Meds and you

30 September 2013

Stavudine

Stavudine is an antiretroviral. Antiretrovirals are drugs that suppress the activity or replication of retroviruses such as HIV.

0

(Also known as d4T)

Stavudine is the active ingredient of Aspen-Stavudine Capsules (Nappi Code: 704885-001, 701172-001, 701174-001, 701175-001), Zerit Capsules (Nappi Code: 837458-005, 841323-003, 837407-001) & Zerit Oral Solution (Nappi Code: 846074-001).

General information
Stavudine is an antiretroviral. Antiretrovirals are drugs that suppress the activity or replication of retroviruses such as HIV. This specific antiviral is classified as a nucleoside reverse transcriptase inhibitor, meaning that it blocks an enzyme which is essential for the retrovirus to multiply.

In South Africa stavudine is registered for the treatment of infection with the human immunodeficiency virus (HIV), often in combination with other antiretroviral drugs.

If not treated, HIV will advance to weaken the body's immune system, gradually chipping away to create grounds for other infections which the body will find more and more difficult to protect itself against. HIV develops into acquired immune deficiency syndrome (AIDS) when your immune system has been severely weakened.

For stavudine to be effective it has to be taken regularly. By skipping even a few doses the risk for treatment failure increases substantially. Try to ensure that you take all your doses, and at the correct time.

It should be understood that stavudine is not a cure for HIV or AIDS, but is one of a variety of drugs that only restricts the advance of the virus, keeping the immune system up-and-running. It is used in combination with other antiretroviral drugs and should not be prescribed on its own.

Stavudine does not reduce transmission of HIV; you can still infect another person with the virus, and the use of appropriate precautions to prevent spread to other persons is highly recommended.

How does stavudine work?
When HIV infects a human T cell, a type of white blood cell that plays a key role in the functioning of the immune system, viral genetic information in the form of RNA needs to be converted to DNA for the virus to have any effect. It makes use of an enzyme called reverse transcriptase to achieve this conversion. Stavudine targets and inhibits this enzyme, thus preventing the spread of HIV.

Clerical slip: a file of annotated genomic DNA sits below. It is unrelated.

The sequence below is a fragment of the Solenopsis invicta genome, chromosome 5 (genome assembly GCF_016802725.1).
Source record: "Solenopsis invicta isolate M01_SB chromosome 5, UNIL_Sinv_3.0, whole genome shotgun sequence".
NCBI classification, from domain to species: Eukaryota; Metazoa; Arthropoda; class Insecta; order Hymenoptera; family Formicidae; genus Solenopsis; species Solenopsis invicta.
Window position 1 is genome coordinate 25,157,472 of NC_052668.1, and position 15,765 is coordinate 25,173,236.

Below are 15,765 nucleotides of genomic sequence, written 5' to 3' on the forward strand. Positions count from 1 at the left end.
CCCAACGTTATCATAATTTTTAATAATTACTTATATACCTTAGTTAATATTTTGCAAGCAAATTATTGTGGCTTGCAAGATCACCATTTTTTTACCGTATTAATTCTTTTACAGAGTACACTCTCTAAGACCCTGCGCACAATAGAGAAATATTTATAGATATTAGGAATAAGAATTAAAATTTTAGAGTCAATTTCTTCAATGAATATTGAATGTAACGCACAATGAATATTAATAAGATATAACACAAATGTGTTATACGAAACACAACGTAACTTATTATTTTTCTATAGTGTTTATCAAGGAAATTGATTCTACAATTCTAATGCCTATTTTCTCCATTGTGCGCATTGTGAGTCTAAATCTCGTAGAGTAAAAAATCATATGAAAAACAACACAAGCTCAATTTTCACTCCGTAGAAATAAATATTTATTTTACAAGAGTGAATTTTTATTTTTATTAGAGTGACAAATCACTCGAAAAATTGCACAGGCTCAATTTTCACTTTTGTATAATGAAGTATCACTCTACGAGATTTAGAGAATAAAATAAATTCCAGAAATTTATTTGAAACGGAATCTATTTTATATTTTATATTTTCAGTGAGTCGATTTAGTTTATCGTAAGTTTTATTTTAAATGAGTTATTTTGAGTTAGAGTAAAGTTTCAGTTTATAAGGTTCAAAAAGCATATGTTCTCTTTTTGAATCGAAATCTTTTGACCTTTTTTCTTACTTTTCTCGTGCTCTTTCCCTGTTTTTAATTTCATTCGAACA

Fast facts

Drug schedule: schedule 4
Available as: stavudine is available as capsules and as a powder for oral solution.
What does it do? Stavudine is an anti-viral drug.
Overdose risk: medium
Dependence risk: low
Is Stavudine available as a generic? yes
Is Stavudine available on prescription only? yes

User information

Dietary advice: stavudine should best be taken on an empty stomach.
Stopping this medicine: do not stop taking this drug without consulting your doctor.
Prolonged use: side-effects may develop with long-term use; frequent blood tests may be required with prolonged therapy to determine liver function. Damage to the nerves supplying the arms and legs is also frequent and regular tests are needed.

Special precautions
Consult your doctor before using this drug if:

  • you have known liver or kidney problems.

  • you have or had severe inflammation of the pancreas

  • you have been diagnosed with a disease affecting the nerves of the extremities (arms and legs)

  • you have a history of alcohol abuse

  • you are taking other medication

Pregnancy: avoid. Potential risk to the foetus has been reported. Consult your doctor before use, or if you are planning to fall pregnant.
Breastfeeding: avoid. Not only can HIV infection be passed to your baby through breast milk, but stavudine is also present and transmitted in breast milk.
Porphyria: avoid. It is unknown how this medication may affect your condition. Consult your doctor before use.
The elderly: caution is advised in the elderly as side effects may be more severe.
Infants and children: this medication is not intended for use in children under the age of 6 months.
Driving and hazardous work: no special precautions need to be taken.
Alcohol: avoid concomitant use of alcohol with this medication.

Possible side effects

Side Effect
Frequency
Consult your doctor

Common
Rare
Only if severe
In all cases
numbness, tingling, burning or pain in the hands or feet
X


X
diarrhoea
X

X

nausea
X

X

loss of appetite
X

X

muscle/joint pain

X
X

headache

X
X

abnormal enlargement of breasts in men

X

X
tremors

X

X
seizures

X

X
skin rash

X

X
fever

X

X
pelvic/back pain

X

X
facial swelling

X

X
visual disturbances

X

X
severe abdominal pain

X

X

Interactions

Food interactions

acyclovir risk of stavudine toxicity
doxrubicin, zidovudine reduced effect of stavudine
dapsone, didanosine, ethambutol, isoniazid increased risk of nerve damage
alcohol, valproic acid increased risk of pancreatic inflammation

Many other drugs may interact with stavudine. It is important to consult your doctor or pharmacist before combining any drug with stavudine.

Disease interactions
Contact your doctor if you have a liver or kidney disease, if you have severe inflammation of the pancreas, if you have been diagnosed with a disease affecting the nerves of the extremities (arms and legs) or if you have a history of alcohol abuse.

Overdose action
A small overdose is no cause for concern. In case of intentional large overdose seek emergency medical attention.

Recommended dosage
Adults > 60 kg: oral, 80 mg/day in 2 divided doses Adults < 60 kg: oral, 60 mg/day in 2 divided doses

This material is not intended to substitute medical advice, but is for informational purposes only. Please consult a physician for specific treatment and recommendations.
 
 

Read Health24’s Comments Policy

Comment on this story
0 comments
Comments have been closed for this article.